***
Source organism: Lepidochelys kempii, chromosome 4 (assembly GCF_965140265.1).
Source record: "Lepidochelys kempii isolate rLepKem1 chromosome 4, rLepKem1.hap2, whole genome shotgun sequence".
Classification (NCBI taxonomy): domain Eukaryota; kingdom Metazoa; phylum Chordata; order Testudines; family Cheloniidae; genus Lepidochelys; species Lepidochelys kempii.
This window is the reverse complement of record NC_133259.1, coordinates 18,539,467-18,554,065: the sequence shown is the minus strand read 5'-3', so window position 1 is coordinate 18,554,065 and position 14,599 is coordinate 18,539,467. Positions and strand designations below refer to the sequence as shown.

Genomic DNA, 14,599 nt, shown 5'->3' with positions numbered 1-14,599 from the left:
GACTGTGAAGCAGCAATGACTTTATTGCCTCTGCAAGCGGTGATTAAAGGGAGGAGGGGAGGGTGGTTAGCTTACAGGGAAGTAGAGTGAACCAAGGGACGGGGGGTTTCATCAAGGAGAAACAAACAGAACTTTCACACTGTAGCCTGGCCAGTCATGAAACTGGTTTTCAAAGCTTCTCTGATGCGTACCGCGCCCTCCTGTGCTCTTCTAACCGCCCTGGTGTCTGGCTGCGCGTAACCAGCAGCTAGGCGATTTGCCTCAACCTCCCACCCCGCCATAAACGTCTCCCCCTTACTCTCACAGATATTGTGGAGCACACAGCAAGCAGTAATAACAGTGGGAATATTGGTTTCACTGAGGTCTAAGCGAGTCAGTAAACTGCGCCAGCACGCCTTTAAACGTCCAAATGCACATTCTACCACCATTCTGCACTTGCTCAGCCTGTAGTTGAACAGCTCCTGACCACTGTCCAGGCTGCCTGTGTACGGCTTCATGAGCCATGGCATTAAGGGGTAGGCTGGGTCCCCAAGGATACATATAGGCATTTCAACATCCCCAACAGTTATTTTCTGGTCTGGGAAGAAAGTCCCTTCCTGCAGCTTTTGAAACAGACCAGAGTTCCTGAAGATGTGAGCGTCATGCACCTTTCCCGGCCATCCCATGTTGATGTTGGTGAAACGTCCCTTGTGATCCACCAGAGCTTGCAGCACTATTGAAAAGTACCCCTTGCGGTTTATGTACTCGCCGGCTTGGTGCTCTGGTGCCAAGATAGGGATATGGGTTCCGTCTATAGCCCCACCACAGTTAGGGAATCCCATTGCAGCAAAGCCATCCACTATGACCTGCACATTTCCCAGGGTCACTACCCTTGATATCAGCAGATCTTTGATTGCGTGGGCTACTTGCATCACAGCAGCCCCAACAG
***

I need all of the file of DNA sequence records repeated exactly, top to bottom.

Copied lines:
Source organism: Lepidochelys kempii, chromosome 4 (assembly GCF_965140265.1).
Source record: "Lepidochelys kempii isolate rLepKem1 chromosome 4, rLepKem1.hap2, whole genome shotgun sequence".
Classification (NCBI taxonomy): domain Eukaryota; kingdom Metazoa; phylum Chordata; order Testudines; family Cheloniidae; genus Lepidochelys; species Lepidochelys kempii.
This window is the reverse complement of record NC_133259.1, coordinates 18,539,467-18,554,065: the sequence shown is the minus strand read 5'-3', so window position 1 is coordinate 18,554,065 and position 14,599 is coordinate 18,539,467. Positions and strand designations below refer to the sequence as shown.

Genomic DNA, 14,599 nt, shown 5'->3' with positions numbered 1-14,599 from the left:
GACTGTGAAGCAGCAATGACTTTATTGCCTCTGCAAGCGGTGATTAAAGGGAGGAGGGGAGGGTGGTTAGCTTACAGGGAAGTAGAGTGAACCAAGGGACGGGGGGTTTCATCAAGGAGAAACAAACAGAACTTTCACACTGTAGCCTGGCCAGTCATGAAACTGGTTTTCAAAGCTTCTCTGATGCGTACCGCGCCCTCCTGTGCTCTTCTAACCGCCCTGGTGTCTGGCTGCGCGTAACCAGCAGCTAGGCGATTTGCCTCAACCTCCCACCCCGCCATAAACGTCTCCCCCTTACTCTCACAGATATTGTGGAGCACACAGCAAGCAGTAATAACAGTGGGAATATTGGTTTCACTGAGGTCTAAGCGAGTCAGTAAACTGCGCCAGCACGCCTTTAAACGTCCAAATGCACATTCTACCACCATTCTGCACTTGCTCAGCCTGTAGTTGAACAGCTCCTGACCACTGTCCAGGCTGCCTGTGTACGGCTTCATGAGCCATGGCATTAAGGGGTAGGCTGGGTCCCCAAGGATACATATAGGCATTTCAACATCCCCAACAGTTATTTTCTGGTCTGGGAAGAAAGTCCCTTCCTGCAGCTTTTGAAACAGACCAGAGTTCCTGAAGATGTGAGCGTCATGCACCTTTCCCGGCCATCCCATGTTGATGTTGGTGAAACGTCCCTTGTGATCCACCAGAGCTTGCAGCACTATTGAAAAGTACCCCTTGCGGTTTATGTACTCGCCGGCTTGGTGCTCTGGTGCCAAGATAGGGATATGGGTTCCGTCTATAGCCCCACCACAGTTAGGGAATCCCATTGCAGCAAAGCCATCCACTATGACCTGCACATTTCCCAGGGTCACTACCCTTGATATCAGCAGATCTTTGATTGCGTGGGCTACTTGCATCACAGCAGCCCCAACAG